From “Forgetting”:

The garden that you loved has folded into itself,

the rotting blooms and stems so much litter in the dirt.

The empty bird feeder glints and sways in the sun,

freed of its purpose.

What is left of you, Mother, threatens to break apart

at the edges, a thin outline already losing its shape.

Other poems branch out from this experience to explore related ideas and incidents.

From “In the Valley of the Kings,” which begins with a note about a Canadian woman who fell into a tomb while hiking in Egypt. The poet imagines the woman’s dying thoughts:

Kiss the children for me. Tell them

I have found the door to the next world.

Tell them I am entering history.

It seems endemic for this poet to question and excavate memories gathered long ago. She is equally thorough in her examination of emotions that set apart the abandoned child: frustration, fear, regret, distrust, resignation, intense longing for connection. That L’Esperance relies so much on personal experience for her content without making us feel excluded or drawn into a too-close intimacy, is a tribute to her skill as a poet.

From “The Dollmaker,” one of L’Esperance’s most exquisite poems:

Long before I knew what would become of you,

I sat at the kitchen table, your small daughter,

while you fashioned their brilliant robes

Out of colored rice paper: persimmon,

indigo, mustard, silver and gold leaf . . .

. . . Black crepe became hair

coiled in the style of the old Edo, adorned

with a  splash of crimson. Here my mind’s eye

falters, struggles to complete the image––

and then I remember: the dolls were faceless

. . . .

Still other poems conjure the emotional landscape of loss and abandonment: “After Reading of the Expatriate Writer’s Death by Shipwreck, Margaret Fuller, 1850”; the folkloric “The Bush Warbler Laments to the Woodcutter”; “Longing”; and perhaps my favorite of the entire collection, “As Told By Three Rivers,” an extraordinary work about settling into place.

Breadth of skill surprises here in structural diversity. L’Esperance is a master of the lyrical couplet, but shows equal potency in the prose poem, the pantoum, and a variety of free verse. Her imagery distills and tantalizes: “hairline ridges that form on the skin of sour milk” (“Stroke”); cooking pots “filled with snails and rainwater” (“Another History); bombs like “hothouse blooms crackling in a seething sky” (“Kamakura”). It would be hard to imagine tighter line breaks.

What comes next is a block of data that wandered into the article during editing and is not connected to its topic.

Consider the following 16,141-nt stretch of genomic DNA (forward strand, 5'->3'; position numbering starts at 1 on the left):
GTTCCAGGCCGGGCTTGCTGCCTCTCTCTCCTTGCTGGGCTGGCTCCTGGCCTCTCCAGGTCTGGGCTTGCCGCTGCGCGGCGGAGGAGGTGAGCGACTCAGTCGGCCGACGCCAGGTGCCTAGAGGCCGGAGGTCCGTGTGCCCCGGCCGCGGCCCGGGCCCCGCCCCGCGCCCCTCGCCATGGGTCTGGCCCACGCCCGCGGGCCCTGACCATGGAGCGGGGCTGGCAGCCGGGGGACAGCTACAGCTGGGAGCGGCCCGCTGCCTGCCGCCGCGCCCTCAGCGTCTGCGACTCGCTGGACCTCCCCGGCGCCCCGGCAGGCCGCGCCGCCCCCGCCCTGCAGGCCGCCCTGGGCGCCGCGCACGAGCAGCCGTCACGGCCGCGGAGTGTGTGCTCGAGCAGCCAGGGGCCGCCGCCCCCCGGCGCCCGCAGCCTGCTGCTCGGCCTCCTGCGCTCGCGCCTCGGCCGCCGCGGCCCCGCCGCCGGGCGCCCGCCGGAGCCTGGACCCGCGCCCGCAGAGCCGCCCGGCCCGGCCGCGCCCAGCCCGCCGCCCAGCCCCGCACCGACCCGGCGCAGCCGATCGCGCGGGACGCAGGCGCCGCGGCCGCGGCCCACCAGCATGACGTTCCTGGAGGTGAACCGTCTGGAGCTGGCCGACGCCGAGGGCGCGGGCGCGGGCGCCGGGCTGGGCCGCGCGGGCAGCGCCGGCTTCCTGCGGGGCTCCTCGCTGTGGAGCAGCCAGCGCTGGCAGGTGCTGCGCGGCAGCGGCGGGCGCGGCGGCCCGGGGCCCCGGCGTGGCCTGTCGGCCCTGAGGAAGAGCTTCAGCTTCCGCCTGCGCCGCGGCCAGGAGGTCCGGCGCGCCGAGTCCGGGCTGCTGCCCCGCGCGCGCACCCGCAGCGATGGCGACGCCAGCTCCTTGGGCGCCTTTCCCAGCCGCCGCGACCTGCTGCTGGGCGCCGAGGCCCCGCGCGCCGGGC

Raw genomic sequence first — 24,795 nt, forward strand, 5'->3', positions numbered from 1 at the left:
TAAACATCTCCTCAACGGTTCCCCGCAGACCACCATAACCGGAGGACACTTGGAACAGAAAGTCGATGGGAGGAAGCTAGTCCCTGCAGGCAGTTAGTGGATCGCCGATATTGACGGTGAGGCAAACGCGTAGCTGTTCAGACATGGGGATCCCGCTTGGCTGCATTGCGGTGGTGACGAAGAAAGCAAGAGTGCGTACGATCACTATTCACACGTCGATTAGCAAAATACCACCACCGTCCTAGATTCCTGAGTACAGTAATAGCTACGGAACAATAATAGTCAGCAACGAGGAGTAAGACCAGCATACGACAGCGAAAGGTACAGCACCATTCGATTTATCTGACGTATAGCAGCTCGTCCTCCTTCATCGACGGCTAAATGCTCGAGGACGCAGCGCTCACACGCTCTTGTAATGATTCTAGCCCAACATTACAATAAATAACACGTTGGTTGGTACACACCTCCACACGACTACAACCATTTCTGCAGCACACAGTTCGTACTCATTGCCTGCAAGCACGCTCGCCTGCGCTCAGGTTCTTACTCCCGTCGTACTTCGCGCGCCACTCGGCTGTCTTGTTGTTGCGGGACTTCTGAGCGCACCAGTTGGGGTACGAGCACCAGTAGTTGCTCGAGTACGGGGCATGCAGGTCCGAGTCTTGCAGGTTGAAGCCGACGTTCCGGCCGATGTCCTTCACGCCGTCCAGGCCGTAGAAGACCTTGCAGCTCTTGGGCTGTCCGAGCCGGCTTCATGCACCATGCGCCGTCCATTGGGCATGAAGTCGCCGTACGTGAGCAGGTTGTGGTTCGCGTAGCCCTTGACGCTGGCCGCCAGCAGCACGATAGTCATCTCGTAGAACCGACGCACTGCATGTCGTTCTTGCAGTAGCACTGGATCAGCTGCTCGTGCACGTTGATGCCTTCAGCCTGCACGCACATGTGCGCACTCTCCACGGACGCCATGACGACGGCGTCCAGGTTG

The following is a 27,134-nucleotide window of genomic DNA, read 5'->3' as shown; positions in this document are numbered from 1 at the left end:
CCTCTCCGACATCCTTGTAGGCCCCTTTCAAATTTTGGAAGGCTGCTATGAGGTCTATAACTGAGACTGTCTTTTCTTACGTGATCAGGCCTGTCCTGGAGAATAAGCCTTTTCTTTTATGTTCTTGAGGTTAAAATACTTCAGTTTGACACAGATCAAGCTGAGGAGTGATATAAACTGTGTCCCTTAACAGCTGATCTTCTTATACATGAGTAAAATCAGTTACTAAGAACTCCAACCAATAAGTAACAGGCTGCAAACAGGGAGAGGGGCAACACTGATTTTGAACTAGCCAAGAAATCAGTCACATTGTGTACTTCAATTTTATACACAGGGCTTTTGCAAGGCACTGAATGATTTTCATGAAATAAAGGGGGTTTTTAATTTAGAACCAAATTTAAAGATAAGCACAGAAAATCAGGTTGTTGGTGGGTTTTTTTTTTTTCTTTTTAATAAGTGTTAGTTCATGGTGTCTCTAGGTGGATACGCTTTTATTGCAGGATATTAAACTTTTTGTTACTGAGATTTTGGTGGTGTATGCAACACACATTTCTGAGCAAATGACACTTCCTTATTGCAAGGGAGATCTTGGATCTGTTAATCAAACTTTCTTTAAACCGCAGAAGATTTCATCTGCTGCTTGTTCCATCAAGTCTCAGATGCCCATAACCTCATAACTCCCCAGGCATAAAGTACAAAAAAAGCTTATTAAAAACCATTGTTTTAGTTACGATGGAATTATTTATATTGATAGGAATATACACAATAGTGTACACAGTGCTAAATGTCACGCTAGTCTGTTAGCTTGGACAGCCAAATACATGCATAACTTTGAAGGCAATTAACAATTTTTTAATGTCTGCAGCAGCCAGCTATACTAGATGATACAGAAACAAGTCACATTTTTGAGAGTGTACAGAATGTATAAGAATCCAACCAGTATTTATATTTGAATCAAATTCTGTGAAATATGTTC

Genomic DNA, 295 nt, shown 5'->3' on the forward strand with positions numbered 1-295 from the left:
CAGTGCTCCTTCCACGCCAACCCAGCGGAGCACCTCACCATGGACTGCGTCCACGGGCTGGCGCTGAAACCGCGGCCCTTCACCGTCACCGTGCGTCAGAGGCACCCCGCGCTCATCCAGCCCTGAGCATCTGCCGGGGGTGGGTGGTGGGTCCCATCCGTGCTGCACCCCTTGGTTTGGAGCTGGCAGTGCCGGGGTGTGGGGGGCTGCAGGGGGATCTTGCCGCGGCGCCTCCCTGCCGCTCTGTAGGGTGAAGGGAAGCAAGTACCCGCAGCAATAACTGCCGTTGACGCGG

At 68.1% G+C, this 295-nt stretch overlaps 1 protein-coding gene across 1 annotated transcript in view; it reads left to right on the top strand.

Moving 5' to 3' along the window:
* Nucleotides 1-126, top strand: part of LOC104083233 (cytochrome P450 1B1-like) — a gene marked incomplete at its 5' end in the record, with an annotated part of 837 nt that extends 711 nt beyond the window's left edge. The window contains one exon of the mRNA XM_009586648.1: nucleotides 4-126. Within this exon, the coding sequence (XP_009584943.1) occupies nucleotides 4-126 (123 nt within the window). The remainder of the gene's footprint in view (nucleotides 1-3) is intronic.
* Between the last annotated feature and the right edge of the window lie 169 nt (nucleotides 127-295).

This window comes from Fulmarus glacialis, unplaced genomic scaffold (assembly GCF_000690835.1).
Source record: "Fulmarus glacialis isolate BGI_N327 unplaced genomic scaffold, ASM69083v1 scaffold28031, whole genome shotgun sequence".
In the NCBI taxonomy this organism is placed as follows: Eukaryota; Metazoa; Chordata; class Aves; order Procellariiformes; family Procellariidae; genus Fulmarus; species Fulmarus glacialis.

Small wonder that this collection was selected by Hilda Raz for the 2007 Prairie Schooner Book Prize in Poetry. L’Esperance displays power and authority in her lines, the softest eye imaginable, and a very sharp knife in her grasp of imagery.

Too self-referential? Some may think so. I found the controlled intensity of these verses moved the sense into reach of anyone seeking poetry that sustains both thought and feeling. I strongly recommend this collection for practicing poets, the general public, as a teaching text, and a library acquisition.

Translating the Body, by Jillian Weise

Translating the Body

by Jillian Weise

All Nations Press 2006

ISBN 0-9725110-6-7

Cover art by Ginna Raymer

All Nations Press

PO Box 601

White Marsh, VA 23183

Jillian Weise has conquered the personal challenge. Now she is out to make the rest of us see and feel what she has learned.

She gets our attention with provocative titles and subject matter, like “The Amputees Guide to Sex.” Then she forces us deeper into our own experience. In the poem of that name, once past the curiosity, her lines could hold true for anyone having sex for the first time with a new partner. Weise gets at the uncertainty and ambiguity, crossing boundaries by holding disability up as a metaphor for feelings we all have when trying to relate intimately to others—thus “translating” the body. This poem in sections moves inexorably, surely from particular to universal. The removal of a prosthesis can be a covering metaphor for getting past falsities, manners, illusions.

* * * *

Wait for shadows to stand still, then quick, under the covers . . .

. . .  track their hands like game pieces on a board . . . Your goal is to achieve a false harmony with their body.

. . .Think for two people. Know where your limbs are at all times . . . .

Weiss has a profound connection to language.  In another poem, she probes like a surgeon feeling for tendons:

like the beautiful word: abscission

to cut off, in botany, to shed leaves

I think of the wives /of the twenty thousand masons/who raised the Taj Mahal. And how/when it was finished, the emperor/

Ordered a mass amputation of thumbs…

Did they ask, Can you feel me here and here? How about now?

* * * *

We are all disabled by falsehoods, pretensions, fear of connection, and more. Weise knows this and shows us how and why on every page. This is everything we want poetry to be: brave, uncluttered, deep as the pools of human longing. Weiss has a triumph here, a book both readers and writers can appreciate and return to for inspiration.